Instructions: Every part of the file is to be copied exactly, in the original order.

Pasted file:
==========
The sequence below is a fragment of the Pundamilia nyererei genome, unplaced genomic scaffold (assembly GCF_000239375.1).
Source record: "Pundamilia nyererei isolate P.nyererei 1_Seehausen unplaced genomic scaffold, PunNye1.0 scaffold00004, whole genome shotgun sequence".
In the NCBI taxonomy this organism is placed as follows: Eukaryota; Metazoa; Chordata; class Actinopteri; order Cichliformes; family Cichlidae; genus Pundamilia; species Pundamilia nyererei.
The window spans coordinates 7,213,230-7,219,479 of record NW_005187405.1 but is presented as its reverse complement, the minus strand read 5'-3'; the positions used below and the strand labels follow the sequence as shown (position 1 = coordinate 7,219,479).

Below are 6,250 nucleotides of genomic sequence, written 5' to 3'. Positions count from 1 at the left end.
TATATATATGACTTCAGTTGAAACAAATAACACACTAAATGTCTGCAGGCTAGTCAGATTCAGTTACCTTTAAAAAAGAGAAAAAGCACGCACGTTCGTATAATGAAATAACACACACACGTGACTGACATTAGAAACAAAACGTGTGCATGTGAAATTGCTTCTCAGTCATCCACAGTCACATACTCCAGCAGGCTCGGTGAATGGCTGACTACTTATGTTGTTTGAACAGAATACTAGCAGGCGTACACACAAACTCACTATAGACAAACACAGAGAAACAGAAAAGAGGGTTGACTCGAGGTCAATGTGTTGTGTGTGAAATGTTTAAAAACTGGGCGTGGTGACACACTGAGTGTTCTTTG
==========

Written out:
The sequence below is a fragment of the Pundamilia nyererei genome, unplaced genomic scaffold (assembly GCF_000239375.1).
Source record: "Pundamilia nyererei isolate P.nyererei 1_Seehausen unplaced genomic scaffold, PunNye1.0 scaffold00004, whole genome shotgun sequence".
In the NCBI taxonomy this organism is placed as follows: Eukaryota; Metazoa; Chordata; class Actinopteri; order Cichliformes; family Cichlidae; genus Pundamilia; species Pundamilia nyererei.
The window spans coordinates 7,213,230-7,219,479 of record NW_005187405.1 but is presented as its reverse complement, the minus strand read 5'-3'; the positions used below and the strand labels follow the sequence as shown (position 1 = coordinate 7,219,479).

Below are 6,250 nucleotides of genomic sequence, written 5' to 3'. Positions count from 1 at the left end.
TATATATATGACTTCAGTTGAAACAAATAACACACTAAATGTCTGCAGGCTAGTCAGATTCAGTTACCTTTAAAAAAGAGAAAAAGCACGCACGTTCGTATAATGAAATAACACACACACGTGACTGACATTAGAAACAAAACGTGTGCATGTGAAATTGCTTCTCAGTCATCCACAGTCACATACTCCAGCAGGCTCGGTGAATGGCTGACTACTTATGTTGTTTGAACAGAATACTAGCAGGCGTACACACAAACTCACTATAGACAAACACAGAGAAACAGAAAAGAGGGTTGACTCGAGGTCAATGTGTTGTGTGTGAAATGTTTAAAAACTGGGCGTGGTGACACACTGAGTGTTCTTTG